17 Feb 2005
Quick Reviews: iPod shuffle, iLife, and iWork
I still do the vast majority of my work on a PC (that’s the “I’m not an Apple fanboy, honestly” disclaimer), but recently my PowerBook’s been the one making interesting new friends:
I wanted a 1GB USB drive anyway, so a nicely-designed one that also plays music is a bonus (it is limited though; for the same price you can get something with a display, microphone and radio). A slider in iTunes divides storage between files and music (mine’s set to mostly storage for carrying backups), and you can Autofill with a random selection (optionally biased towards higher-rated tracks). The only negative things I’ve noticed are that it takes a few seconds to spring to life when switched on, and there’s audible interference as it loads up the next track.
As feared, I’m not sure I can come to terms with the white headphones; they almost shout “hey look at me I’ve got a (s)wanky iPod”, which just isn’t me.
Oh, and the player itself is made of the same plastic as Lego, so anyone with fond memories of plastic bricks may find themselves strangely drawn to it.
Nothing earth-shattering has been added, but it’s all maturing nicely. GarageBand’s name is still naff and it’s a terrible processor hog, and some interface elements are unnecessarily awkward, but it’s a genuinely powerful multimedia suite.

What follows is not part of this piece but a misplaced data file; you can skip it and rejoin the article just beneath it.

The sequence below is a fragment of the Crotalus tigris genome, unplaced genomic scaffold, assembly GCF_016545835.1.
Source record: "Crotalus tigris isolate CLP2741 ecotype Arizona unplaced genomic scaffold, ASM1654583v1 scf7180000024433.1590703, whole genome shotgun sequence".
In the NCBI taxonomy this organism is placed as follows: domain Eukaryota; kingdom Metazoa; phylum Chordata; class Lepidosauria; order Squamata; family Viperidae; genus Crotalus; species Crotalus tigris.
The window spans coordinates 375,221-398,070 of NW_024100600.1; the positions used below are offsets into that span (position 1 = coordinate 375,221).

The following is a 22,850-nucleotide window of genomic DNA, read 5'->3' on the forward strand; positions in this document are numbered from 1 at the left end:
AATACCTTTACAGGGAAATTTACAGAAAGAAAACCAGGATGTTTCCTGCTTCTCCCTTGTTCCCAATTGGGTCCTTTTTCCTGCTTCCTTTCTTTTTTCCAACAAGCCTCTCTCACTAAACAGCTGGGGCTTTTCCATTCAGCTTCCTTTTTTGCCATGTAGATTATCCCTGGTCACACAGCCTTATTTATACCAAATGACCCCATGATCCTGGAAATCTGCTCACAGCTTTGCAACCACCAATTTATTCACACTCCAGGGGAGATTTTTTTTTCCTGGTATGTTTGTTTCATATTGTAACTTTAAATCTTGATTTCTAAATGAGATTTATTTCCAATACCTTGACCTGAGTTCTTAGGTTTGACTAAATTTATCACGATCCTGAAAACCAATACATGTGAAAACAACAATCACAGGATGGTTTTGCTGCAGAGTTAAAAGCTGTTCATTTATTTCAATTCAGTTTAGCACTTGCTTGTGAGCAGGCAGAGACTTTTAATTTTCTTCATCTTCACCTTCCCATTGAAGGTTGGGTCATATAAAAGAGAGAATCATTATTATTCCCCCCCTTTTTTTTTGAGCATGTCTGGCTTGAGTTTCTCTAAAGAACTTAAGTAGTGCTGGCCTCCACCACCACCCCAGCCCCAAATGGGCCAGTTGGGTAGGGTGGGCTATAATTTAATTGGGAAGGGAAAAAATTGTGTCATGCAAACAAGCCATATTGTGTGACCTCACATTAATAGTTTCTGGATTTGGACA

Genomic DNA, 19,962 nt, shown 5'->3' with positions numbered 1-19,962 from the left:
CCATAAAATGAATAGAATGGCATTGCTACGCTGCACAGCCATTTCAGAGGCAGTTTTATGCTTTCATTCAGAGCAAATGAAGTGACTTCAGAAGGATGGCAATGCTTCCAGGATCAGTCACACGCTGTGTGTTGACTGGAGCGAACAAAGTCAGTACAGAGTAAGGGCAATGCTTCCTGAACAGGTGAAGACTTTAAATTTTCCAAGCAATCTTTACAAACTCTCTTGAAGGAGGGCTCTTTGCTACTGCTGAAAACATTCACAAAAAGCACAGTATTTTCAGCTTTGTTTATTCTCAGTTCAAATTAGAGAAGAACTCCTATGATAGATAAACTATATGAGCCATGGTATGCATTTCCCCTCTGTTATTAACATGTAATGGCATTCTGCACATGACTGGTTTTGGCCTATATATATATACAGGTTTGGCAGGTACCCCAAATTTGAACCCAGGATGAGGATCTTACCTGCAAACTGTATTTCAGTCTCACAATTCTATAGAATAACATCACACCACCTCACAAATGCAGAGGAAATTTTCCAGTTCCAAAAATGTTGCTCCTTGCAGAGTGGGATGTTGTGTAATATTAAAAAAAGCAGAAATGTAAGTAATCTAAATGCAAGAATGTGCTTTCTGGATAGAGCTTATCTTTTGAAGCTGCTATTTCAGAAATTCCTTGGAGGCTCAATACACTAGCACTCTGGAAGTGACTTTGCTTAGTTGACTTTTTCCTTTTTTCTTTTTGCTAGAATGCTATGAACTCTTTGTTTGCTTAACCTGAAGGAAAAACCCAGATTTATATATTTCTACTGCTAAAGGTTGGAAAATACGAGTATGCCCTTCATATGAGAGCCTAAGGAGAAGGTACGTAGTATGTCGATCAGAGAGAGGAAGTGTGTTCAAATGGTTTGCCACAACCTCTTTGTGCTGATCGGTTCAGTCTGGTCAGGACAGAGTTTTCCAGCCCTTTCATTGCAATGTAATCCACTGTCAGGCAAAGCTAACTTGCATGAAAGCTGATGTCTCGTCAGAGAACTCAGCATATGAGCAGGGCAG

Keynote 2’s themes aren’t as slick or varied as they could be, but it’s all about the flawless rendering of text and effects. It easily makes PowerPoint look cheap and shabby, and the Flash export (which doesn’t retain complex transitions but seems pretty good) addresses the problem of cross-platform playback. I’ve already started creating a company theme and can’t see myself ever willingly using PowerPoint again.
I wasn’t expecting too much from Pages, as it’s a version 1 product seemingly for creating pretty newsletters from predefined templates, but lurking beneath the surface is a powerful style-based hybrid word processor/DTP package. If Apple can add just a few more features for serious writers & businesses, keep a whole team slogging away at improved Word import/export, and fix some of the obvious usability blunders (e.g. you can only click on the icons in the top menu bar, not the text below each icon), then they’ll definitely have a cheap Word-beater on their hands. I’m already assessing switching to it for all my documents.